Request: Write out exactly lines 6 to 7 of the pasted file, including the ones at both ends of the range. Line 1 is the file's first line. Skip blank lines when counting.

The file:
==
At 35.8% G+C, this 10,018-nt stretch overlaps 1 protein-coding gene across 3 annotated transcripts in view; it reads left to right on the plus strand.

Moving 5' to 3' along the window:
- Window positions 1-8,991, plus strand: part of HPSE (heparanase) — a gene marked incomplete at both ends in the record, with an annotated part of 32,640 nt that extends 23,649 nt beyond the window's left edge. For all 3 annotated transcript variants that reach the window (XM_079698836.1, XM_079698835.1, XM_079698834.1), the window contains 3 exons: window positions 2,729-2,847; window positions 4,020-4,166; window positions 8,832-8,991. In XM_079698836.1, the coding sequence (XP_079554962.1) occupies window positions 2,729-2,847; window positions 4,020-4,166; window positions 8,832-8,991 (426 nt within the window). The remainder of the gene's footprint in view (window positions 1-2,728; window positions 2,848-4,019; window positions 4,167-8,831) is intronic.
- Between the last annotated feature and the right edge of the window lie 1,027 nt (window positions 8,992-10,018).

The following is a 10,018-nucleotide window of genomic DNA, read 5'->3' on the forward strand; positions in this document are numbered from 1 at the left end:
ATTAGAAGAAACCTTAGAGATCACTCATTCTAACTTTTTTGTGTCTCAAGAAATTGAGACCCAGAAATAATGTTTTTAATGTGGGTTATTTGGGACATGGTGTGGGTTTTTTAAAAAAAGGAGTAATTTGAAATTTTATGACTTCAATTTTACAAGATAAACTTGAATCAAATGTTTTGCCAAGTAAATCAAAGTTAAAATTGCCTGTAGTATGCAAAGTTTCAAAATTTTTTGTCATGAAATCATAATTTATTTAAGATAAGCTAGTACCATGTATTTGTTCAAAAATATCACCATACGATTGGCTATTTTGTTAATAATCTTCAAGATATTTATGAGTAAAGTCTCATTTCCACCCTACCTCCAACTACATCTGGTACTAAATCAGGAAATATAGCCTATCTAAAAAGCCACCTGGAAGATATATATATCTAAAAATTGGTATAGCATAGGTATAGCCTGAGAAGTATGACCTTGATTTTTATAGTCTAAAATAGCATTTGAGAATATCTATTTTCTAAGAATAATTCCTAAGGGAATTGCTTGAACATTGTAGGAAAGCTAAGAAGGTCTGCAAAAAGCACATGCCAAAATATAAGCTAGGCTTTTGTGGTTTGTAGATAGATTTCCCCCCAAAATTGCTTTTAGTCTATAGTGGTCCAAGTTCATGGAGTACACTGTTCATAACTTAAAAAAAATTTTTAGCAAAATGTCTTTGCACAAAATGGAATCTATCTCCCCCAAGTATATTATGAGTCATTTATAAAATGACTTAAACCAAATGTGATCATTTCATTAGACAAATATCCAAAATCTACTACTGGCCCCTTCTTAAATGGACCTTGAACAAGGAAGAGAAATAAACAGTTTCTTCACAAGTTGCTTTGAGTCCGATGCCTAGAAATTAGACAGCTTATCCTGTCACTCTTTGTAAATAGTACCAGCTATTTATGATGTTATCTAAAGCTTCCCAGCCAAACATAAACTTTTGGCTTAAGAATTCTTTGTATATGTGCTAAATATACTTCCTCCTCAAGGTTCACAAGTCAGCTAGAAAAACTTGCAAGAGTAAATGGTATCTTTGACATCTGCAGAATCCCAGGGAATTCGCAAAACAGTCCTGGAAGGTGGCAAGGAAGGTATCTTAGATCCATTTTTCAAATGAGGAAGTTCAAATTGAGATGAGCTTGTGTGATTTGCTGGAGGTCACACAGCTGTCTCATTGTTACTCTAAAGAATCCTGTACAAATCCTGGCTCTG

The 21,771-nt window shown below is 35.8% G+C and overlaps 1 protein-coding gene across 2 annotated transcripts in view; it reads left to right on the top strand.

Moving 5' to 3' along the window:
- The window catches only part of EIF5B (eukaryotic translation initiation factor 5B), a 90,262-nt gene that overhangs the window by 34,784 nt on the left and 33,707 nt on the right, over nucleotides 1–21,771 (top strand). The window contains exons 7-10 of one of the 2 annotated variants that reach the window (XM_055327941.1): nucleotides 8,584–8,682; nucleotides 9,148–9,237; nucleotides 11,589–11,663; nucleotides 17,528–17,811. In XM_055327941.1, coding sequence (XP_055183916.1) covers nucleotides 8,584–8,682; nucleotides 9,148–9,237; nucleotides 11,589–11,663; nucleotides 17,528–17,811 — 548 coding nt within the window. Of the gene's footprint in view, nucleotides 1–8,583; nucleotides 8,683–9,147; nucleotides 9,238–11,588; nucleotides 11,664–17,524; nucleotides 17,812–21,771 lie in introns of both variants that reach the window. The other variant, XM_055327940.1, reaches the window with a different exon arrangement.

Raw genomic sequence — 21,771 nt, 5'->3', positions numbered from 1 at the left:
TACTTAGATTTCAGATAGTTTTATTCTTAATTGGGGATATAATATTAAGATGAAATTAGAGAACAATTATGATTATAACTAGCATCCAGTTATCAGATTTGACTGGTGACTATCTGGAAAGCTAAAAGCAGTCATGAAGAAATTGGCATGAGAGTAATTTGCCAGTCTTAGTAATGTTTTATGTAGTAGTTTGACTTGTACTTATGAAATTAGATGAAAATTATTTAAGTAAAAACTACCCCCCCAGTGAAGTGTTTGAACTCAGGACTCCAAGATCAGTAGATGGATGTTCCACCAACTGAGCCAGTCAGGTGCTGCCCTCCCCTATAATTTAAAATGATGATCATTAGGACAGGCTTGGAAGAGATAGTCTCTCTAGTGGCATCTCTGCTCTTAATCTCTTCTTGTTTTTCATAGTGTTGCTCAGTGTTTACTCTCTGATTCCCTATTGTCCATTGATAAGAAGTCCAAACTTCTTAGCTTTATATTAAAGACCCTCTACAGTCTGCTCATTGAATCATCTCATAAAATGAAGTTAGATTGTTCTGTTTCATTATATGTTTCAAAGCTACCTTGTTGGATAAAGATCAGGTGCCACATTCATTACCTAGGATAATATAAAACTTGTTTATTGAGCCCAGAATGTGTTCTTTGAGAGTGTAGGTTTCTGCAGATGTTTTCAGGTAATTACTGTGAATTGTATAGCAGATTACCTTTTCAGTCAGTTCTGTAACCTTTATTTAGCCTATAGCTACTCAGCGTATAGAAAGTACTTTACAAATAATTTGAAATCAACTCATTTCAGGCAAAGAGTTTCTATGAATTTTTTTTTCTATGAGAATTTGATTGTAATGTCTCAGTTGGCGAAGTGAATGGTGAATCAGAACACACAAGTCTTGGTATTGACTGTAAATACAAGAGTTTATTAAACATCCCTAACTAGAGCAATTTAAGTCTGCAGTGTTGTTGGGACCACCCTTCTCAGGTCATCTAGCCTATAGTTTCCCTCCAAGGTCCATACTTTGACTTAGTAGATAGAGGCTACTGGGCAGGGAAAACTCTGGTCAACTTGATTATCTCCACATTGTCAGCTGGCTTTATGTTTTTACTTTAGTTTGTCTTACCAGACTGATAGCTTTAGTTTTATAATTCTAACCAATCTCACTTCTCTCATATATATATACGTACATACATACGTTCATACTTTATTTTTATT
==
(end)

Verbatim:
ATTAGAAGAAACCTTAGAGATCACTCATTCTAACTTTTTTGTGTCTCAAGAAATTGAGACCCAGAAATAATGTTTTTAATGTGGGTTATTTGGGACATGGTGTGGGTTTTTTAAAAAAAGGAGTAATTTGAAATTTTATGACTTCAATTTTACAAGATAAACTTGAATCAAATGTTTTGCCAAGTAAATCAAAGTTAAAATTGCCTGTAGTATGCAAAGTTTCAAAATTTTTTGTCATGAAATCATAATTTATTTAAGATAAGCTAGTACCATGTATTTGTTCAAAAATATCACCATACGATTGGCTATTTTGTTAATAATCTTCAAGATATTTATGAGTAAAGTCTCATTTCCACCCTACCTCCAACTACATCTGGTACTAAATCAGGAAATATAGCCTATCTAAAAAGCCACCTGGAAGATATATATATCTAAAAATTGGTATAGCATAGGTATAGCCTGAGAAGTATGACCTTGATTTTTATAGTCTAAAATAGCATTTGAGAATATCTATTTTCTAAGAATAATTCCTAAGGGAATTGCTTGAACATTGTAGGAAAGCTAAGAAGGTCTGCAAAAAGCACATGCCAAAATATAAGCTAGGCTTTTGTGGTTTGTAGATAGATTTCCCCCCAAAATTGCTTTTAGTCTATAGTGGTCCAAGTTCATGGAGTACACTGTTCATAACTTAAAAAAAATTTTTAGCAAAATGTCTTTGCACAAAATGGAATCTATCTCCCCCAAGTATATTATGAGTCATTTATAAAATGACTTAAACCAAATGTGATCATTTCATTAGACAAATATCCAAAATCTACTACTGGCCCCTTCTTAAATGGACCTTGAACAAGGAAGAGAAATAAACAGTTTCTTCACAAGTTGCTTTGAGTCCGATGCCTAGAAATTAGACAGCTTATCCTGTCACTCTTTGTAAATAGTACCAGCTATTTATGATGTTATCTAAAGCTTCCCAGCCAAACATAAACTTTTGGCTTAAGAATTCTTTGTATATGTGCTAAATATACTTCCTCCTCAAGGTTCACAAGTCAGCTAGAAAAACTTGCAAGAGTAAATGGTATCTTTGACATCTGCAGAATCCCAGGGAATTCGCAAAACAGTCCTGGAAGGTGGCAAGGAAGGTATCTTAGATCCATTTTTCAAATGAGGAAGTTCAAATTGAGATGAGCTTGTGTGATTTGCTGGAGGTCACACAGCTGTCTCATTGTTACTCTAAAGAATCCTGTACAAATCCTGGCTCTG

The 21,771-nt window shown below is 35.8% G+C and overlaps 1 protein-coding gene across 2 annotated transcripts in view; it reads left to right on the top strand.